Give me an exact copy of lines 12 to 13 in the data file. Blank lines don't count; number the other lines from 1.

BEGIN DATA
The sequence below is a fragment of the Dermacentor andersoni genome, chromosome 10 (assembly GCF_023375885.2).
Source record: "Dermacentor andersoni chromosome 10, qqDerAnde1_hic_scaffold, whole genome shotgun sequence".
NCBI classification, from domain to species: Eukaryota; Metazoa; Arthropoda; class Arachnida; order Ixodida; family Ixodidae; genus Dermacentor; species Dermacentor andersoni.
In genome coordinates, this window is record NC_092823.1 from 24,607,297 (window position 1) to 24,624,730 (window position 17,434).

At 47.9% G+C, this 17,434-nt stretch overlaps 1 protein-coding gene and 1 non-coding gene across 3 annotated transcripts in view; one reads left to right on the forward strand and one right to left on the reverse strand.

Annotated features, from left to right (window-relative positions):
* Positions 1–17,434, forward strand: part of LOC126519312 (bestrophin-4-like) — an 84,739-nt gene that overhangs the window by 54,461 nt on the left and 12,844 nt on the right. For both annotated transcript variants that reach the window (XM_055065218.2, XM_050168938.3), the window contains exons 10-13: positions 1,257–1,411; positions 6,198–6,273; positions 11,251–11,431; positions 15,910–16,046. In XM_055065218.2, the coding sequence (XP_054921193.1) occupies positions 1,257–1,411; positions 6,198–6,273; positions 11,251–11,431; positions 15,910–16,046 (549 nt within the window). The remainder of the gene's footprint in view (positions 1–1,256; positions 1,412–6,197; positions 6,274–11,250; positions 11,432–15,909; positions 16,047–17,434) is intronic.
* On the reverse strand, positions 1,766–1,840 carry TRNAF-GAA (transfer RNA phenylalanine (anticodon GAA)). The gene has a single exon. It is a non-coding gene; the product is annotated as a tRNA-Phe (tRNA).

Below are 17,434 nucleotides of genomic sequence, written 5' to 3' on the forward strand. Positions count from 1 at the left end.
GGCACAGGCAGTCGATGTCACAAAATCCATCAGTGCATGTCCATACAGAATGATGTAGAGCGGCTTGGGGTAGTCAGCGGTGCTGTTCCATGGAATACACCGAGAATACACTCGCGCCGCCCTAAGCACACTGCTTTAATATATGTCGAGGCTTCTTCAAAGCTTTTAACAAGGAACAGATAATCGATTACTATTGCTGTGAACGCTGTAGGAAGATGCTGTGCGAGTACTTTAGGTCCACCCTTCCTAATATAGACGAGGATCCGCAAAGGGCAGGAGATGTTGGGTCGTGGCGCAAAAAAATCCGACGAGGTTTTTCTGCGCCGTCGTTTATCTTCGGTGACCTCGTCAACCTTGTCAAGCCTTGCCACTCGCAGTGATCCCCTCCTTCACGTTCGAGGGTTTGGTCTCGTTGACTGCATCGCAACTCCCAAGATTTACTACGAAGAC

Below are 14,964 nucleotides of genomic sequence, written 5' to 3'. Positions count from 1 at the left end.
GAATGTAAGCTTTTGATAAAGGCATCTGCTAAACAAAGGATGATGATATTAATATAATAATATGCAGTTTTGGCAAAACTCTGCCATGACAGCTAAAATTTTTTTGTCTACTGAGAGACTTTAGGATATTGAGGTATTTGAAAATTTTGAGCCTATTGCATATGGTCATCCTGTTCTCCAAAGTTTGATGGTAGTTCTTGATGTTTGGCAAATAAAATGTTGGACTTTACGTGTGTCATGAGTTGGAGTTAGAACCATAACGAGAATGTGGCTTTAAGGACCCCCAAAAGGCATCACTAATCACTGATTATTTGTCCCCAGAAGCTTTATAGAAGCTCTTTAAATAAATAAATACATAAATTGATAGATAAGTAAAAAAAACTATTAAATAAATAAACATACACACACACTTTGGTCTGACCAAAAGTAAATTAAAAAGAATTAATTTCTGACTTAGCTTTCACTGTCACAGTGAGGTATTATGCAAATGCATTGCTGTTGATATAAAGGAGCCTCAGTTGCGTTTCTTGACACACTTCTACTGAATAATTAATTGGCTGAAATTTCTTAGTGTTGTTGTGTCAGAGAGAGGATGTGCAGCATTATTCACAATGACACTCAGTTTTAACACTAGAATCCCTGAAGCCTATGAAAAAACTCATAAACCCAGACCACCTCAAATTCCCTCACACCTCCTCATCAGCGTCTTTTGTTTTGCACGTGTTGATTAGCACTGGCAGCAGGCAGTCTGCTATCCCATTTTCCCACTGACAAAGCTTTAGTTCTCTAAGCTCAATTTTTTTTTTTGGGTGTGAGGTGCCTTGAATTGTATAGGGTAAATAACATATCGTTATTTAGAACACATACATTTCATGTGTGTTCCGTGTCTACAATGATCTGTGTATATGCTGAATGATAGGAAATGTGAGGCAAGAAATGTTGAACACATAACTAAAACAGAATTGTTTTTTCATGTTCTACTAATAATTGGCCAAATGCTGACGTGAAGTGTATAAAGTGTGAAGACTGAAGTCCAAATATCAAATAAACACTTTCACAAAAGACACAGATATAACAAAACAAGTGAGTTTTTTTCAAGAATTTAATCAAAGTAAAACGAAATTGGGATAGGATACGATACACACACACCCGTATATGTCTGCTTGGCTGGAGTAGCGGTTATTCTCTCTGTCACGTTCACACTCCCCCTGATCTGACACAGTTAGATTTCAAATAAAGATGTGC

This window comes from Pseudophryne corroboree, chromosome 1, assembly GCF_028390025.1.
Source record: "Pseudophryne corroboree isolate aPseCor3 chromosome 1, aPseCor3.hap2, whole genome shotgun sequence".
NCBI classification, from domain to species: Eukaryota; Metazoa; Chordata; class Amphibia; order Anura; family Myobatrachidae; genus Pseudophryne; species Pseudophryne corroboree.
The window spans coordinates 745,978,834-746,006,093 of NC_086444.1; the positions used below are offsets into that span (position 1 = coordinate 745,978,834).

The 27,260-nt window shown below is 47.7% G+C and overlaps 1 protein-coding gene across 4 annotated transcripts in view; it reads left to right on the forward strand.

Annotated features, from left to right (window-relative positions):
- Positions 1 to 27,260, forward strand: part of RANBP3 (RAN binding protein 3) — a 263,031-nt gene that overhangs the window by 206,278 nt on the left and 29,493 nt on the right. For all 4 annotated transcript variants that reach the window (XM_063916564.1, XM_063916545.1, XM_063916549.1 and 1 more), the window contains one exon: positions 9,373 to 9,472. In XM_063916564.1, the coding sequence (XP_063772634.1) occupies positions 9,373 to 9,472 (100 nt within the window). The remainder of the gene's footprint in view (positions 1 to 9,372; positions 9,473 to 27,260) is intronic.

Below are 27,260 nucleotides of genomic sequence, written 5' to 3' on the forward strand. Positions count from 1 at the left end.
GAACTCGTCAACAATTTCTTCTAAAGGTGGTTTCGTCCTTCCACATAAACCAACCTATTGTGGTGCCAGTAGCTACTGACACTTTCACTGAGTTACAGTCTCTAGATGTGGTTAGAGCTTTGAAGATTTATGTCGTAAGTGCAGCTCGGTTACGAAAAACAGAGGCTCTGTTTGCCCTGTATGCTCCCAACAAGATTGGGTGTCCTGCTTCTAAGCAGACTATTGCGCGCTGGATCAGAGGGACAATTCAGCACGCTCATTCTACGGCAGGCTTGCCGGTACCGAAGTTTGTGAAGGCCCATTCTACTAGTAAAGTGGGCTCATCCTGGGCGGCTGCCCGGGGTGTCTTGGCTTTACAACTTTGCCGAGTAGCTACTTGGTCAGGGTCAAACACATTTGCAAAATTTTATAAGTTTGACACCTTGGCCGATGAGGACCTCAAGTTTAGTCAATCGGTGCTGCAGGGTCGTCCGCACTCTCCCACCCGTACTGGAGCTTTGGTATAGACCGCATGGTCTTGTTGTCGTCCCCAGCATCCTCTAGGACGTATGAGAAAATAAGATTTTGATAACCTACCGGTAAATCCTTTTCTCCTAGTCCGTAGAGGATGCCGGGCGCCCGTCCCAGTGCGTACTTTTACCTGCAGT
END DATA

GAATGTAAGCTTTTGATAAAGGCATCTGCTAAACAAAGGATGATGATATTAATATAATAATATGCAGTTTTGGCAAAACTCTGCCATGACAGCTAAAATTTTTTTGTCTACTGAGAGACTTTAGGATATTGAGGTATTTGAAAATTTTGAGCCTATTGCATATGGTCATCCTGTTCTCCAAAGTTTGATGGTAGTTCTTGATGTTTGGCAAATAAAATGTTGGACTTTACGTGTGTCATGAGTTGGAGTTAGAACCATAACGAGAATGTGGCTTTAAGGACCCCCAAAAGGCATCACTAATCACTGATTATTTGTCCCCAGAAGCTTTATAGAAGCTCTTTAAATAAATAAATACATAAATTGATAGATAAGTAAAAAAAACTATTAAATAAATAAACATACACACACACTTTGGTCTGACCAAAAGTAAATTAAAAAGAATTAATTTCTGACTTAGCTTTCACTGTCACAGTGAGGTATTATGCAAATGCATTGCTGTTGATATAAAGGAGCCTCAGTTGCGTTTCTTGACACACTTCTACTGAATAATTAATTGGCTGAAATTTCTTAGTGTTGTTGTGTCAGAGAGAGGATGTGCAGCATTATTCACAATGACACTCAGTTTTAACACTAGAATCCCTGAAGCCTATGAAAAAACTCATAAACCCAGACCACCTCAAATTCCCTCACACCTCCTCATCAGCGTCTTTTGTTTTGCACGTGTTGATTAGCACTGGCAGCAGGCAGTCTGCTATCCCATTTTCCCACTGACAAAGCTTTAGTTCTCTAAGCTCAATTTTTTTTTTTGGGTGTGAGGTGCCTTGAATTGTATAGGGTAAATAACATATCGTTATTTAGAACACATACATTTCATGTGTGTTCCGTGTCTACAATGATCTGTGTATATGCTGAATGATAGGAAATGTGAGGCAAGAAATGTTGAACACATAACTAAAACAGAATTGTTTTTTCATGTTCTACTAATAATTGGCCAAATGCTGACGTGAAGTGTATAAAGTGTGAAGACTGAAGTCCAAATATCAAATAAACACTTTCACAAAAGACACAGATATAACAAAACAAGTGAGTTTTTTTCAAGAATTTAATCAAAGTAAAACGAAATTGGGATAGGATACGATACACACACACCCGTATATGTCTGCTTGGCTGGAGTAGCGGTTATTCTCTCTGTCACGTTCACACTCCCCCTGATCTGACACAGTTAGATTTCAAATAAAGATGTGC

This window comes from Pseudophryne corroboree, chromosome 1, assembly GCF_028390025.1.